Thesis defense Artem Platonov (Donders Series 161)
30 June 2014
Promotor: Prof.dr. A.J. van Opstal, copromotor: dr. H.H.L.M. Goossens
Mechanisms of binocular motion rivalry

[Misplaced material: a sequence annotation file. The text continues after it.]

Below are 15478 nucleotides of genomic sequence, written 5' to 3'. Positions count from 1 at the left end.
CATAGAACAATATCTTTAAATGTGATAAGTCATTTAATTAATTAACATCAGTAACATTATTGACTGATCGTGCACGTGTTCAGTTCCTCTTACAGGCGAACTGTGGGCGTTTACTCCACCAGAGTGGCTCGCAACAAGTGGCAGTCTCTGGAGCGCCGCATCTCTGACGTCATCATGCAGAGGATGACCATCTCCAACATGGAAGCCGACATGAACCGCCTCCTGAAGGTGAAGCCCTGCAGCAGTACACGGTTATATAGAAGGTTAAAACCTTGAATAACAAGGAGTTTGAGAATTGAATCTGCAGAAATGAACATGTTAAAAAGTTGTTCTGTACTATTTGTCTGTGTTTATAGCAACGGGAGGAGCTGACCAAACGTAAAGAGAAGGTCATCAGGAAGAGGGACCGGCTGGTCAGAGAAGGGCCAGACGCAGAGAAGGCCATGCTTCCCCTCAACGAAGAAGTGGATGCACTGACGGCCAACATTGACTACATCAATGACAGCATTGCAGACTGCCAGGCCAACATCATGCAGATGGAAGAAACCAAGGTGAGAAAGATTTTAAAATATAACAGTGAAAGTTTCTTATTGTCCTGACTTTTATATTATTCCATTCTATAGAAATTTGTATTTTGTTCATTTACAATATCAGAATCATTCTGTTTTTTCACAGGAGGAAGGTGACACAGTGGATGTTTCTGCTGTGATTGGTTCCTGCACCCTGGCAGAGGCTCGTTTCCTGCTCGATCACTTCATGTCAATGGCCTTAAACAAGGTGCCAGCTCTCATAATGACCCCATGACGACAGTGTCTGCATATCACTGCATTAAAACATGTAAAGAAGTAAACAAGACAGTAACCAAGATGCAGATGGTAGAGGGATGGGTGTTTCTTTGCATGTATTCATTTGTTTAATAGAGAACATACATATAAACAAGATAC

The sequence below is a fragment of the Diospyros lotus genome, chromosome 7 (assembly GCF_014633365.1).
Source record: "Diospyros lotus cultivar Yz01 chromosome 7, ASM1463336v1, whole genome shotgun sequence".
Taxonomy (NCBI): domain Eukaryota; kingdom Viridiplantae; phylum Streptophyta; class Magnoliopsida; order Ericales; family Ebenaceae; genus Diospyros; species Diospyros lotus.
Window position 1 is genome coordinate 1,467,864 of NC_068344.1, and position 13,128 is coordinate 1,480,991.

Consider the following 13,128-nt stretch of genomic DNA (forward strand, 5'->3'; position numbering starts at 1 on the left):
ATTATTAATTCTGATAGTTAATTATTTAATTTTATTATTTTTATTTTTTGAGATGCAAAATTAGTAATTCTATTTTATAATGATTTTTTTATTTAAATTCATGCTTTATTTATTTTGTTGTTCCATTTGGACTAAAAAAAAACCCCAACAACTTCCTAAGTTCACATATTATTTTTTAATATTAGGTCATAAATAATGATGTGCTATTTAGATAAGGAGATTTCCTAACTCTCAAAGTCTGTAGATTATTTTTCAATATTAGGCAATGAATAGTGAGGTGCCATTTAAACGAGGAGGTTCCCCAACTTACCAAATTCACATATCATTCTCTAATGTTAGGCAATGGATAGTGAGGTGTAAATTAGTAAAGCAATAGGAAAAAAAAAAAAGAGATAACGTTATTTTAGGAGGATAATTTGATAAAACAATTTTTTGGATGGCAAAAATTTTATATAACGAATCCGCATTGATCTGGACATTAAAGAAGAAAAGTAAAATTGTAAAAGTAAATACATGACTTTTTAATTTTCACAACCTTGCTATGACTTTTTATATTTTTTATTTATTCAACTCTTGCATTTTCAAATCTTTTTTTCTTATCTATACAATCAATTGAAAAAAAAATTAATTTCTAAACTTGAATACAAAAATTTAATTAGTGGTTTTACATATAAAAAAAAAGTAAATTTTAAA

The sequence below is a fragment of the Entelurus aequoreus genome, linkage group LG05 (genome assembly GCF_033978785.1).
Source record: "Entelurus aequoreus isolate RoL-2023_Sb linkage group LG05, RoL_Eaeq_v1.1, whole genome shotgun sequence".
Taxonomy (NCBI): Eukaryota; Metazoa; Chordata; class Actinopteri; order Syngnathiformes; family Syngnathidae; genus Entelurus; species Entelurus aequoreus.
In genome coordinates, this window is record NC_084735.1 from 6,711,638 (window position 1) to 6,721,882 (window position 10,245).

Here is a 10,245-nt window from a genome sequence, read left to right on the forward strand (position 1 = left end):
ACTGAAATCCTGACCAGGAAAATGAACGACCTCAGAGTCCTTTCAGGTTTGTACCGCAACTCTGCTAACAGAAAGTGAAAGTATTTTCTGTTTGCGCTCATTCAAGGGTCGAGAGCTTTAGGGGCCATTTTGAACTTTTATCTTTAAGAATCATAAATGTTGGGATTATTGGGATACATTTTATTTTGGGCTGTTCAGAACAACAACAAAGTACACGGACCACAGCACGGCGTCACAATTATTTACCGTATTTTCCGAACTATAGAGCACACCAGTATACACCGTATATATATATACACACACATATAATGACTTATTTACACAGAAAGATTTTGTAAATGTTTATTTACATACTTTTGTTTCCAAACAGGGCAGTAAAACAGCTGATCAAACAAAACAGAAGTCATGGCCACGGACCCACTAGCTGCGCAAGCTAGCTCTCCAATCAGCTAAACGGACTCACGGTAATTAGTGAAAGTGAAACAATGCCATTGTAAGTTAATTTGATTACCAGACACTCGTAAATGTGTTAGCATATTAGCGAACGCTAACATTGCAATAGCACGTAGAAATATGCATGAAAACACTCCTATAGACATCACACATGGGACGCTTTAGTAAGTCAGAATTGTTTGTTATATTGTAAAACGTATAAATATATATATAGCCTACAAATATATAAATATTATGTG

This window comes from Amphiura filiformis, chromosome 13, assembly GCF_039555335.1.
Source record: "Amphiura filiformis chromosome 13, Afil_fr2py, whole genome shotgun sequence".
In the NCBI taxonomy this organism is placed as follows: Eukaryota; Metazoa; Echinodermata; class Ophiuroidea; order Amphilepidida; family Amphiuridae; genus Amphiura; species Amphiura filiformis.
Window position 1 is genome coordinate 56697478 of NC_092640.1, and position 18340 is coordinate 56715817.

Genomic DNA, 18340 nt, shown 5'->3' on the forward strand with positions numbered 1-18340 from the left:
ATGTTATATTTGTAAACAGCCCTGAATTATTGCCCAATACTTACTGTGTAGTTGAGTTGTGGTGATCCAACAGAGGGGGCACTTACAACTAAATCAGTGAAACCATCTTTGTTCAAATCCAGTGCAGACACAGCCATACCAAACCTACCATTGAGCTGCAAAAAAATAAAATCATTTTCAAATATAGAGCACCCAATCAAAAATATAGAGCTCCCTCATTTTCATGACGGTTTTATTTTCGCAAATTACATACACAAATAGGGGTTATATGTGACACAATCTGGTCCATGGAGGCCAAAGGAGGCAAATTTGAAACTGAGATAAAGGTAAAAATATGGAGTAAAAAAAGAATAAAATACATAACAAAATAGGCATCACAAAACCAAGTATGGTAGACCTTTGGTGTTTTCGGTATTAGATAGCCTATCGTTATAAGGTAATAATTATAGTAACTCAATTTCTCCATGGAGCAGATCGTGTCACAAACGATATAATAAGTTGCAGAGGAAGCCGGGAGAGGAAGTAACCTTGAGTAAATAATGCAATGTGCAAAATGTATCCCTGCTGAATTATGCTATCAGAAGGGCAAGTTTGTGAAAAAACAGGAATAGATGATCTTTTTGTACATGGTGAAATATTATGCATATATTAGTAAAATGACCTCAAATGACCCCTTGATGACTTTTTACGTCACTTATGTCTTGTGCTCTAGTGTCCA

The visual system is confronted with the task to create coherent and reliable percept out of low-resolution, two-dimensional and incomplete image on the retina. Studying how the brain deals with inherent ambiguity of a visual input is far from trivial. In the 4 studies described in this thesis, we approach this problem by studying perceptual alternations in binocular motion direction rivalry. Binocular rivalry is a phenomenon which occurs when our eyes receive a pair of stereo-incompatible inputs at the same retinal location. Even though both stimuli are constantly present, one generally perceives only one image at a time, with switches between the two percepts occurring every few seconds. The fact that under most circumstances the two stimuli are never seen together (e.g., transparently or as a summed image), points to a central role for inhibition. However, the exact mechanisms underlying binocular rivalry are not fully understood. Our research presented in this thesis systematically supports the notion of binocular rivalry as resulting from an interplay between mutual inhibition and slow adaptation of the competing percepts. We further show that dominance and suppression alternations in two populations during binocular rivalry do not automatically entail changes in awareness states. We present convincing evidence that ocular dominance rivalry does not require visual awareness, suggesting that the neuronal mechanisms of binocular rivalry are at least partly different from those which support conscious perception. Finally, we show that integration of multisensory information in binocular rivalry can be described as a Bayesian process of perceptual decision-making based on an optimal cue-integration.